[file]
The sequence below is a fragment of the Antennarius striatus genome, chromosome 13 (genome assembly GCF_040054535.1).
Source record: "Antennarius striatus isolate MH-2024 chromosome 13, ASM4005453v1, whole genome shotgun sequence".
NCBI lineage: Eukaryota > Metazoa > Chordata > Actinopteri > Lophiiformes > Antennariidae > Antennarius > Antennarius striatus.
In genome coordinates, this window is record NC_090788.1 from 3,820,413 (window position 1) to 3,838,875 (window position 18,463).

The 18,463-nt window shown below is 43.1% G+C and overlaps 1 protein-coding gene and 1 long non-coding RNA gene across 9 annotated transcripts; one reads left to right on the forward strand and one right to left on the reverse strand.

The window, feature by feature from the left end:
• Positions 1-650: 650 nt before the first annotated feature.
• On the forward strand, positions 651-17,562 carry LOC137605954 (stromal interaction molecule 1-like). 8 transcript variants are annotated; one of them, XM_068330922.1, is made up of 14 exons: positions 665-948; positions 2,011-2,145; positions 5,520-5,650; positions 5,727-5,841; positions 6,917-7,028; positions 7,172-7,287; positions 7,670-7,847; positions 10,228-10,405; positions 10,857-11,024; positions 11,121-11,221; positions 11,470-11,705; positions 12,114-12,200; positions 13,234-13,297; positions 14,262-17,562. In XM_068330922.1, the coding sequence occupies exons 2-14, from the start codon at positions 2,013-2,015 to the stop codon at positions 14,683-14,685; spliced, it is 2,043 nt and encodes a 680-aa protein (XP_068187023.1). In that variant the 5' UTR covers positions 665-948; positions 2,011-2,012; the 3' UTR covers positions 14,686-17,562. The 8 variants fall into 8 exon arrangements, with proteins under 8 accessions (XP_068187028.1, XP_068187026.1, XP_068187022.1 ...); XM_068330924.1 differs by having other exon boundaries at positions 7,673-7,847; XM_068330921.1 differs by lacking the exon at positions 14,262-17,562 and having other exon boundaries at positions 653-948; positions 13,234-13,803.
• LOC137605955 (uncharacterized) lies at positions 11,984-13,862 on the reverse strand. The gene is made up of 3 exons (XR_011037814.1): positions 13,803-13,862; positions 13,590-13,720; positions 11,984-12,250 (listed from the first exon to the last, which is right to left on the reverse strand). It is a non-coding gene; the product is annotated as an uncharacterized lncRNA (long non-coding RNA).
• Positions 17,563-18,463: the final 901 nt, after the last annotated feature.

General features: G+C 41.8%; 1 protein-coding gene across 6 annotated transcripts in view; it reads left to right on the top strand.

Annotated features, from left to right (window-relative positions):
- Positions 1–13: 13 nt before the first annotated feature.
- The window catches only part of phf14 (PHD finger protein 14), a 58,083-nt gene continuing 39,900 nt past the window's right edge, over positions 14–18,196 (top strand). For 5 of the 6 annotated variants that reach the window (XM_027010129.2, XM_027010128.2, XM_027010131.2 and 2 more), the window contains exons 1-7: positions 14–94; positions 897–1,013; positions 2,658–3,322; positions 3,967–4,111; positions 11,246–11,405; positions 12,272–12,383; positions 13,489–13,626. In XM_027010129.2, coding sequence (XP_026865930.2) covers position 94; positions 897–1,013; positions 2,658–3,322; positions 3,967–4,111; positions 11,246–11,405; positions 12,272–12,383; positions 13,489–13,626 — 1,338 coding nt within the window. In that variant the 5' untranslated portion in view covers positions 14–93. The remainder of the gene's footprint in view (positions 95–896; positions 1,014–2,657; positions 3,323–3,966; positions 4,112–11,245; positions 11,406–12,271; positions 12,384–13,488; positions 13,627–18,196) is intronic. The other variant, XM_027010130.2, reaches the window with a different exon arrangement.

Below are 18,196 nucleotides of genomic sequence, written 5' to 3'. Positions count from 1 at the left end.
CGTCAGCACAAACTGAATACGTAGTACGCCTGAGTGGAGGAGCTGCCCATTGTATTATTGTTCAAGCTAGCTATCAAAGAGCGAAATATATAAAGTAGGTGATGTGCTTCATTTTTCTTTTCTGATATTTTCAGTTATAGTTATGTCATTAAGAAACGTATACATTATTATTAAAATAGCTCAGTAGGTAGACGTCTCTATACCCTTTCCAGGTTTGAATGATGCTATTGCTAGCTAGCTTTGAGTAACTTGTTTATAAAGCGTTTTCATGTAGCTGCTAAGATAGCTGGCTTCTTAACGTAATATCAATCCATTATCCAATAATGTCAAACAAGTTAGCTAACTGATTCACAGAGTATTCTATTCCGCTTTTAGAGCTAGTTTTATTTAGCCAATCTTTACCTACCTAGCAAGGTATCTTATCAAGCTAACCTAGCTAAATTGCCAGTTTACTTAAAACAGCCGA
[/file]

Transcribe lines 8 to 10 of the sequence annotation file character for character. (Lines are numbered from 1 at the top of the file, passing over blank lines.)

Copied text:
• On the forward strand, positions 651-17,562 carry LOC137605954 (stromal interaction molecule 1-like). 8 transcript variants are annotated; one of them, XM_068330922.1, is made up of 14 exons: positions 665-948; positions 2,011-2,145; positions 5,520-5,650; positions 5,727-5,841; positions 6,917-7,028; positions 7,172-7,287; positions 7,670-7,847; positions 10,228-10,405; positions 10,857-11,024; positions 11,121-11,221; positions 11,470-11,705; positions 12,114-12,200; positions 13,234-13,297; positions 14,262-17,562. In XM_068330922.1, the coding sequence occupies exons 2-14, from the start codon at positions 2,013-2,015 to the stop codon at positions 14,683-14,685; spliced, it is 2,043 nt and encodes a 680-aa protein (XP_068187023.1). In that variant the 5' UTR covers positions 665-948; positions 2,011-2,012; the 3' UTR covers positions 14,686-17,562. The 8 variants fall into 8 exon arrangements, with proteins under 8 accessions (XP_068187028.1, XP_068187026.1, XP_068187022.1 ...); XM_068330924.1 differs by having other exon boundaries at positions 7,673-7,847; XM_068330921.1 differs by lacking the exon at positions 14,262-17,562 and having other exon boundaries at positions 653-948; positions 13,234-13,803.
• LOC137605955 (uncharacterized) lies at positions 11,984-13,862 on the reverse strand. The gene is made up of 3 exons (XR_011037814.1): positions 13,803-13,862; positions 13,590-13,720; positions 11,984-12,250 (listed from the first exon to the last, which is right to left on the reverse strand). It is a non-coding gene; the product is annotated as an uncharacterized lncRNA (long non-coding RNA).
• Positions 17,563-18,463: the final 901 nt, after the last annotated feature.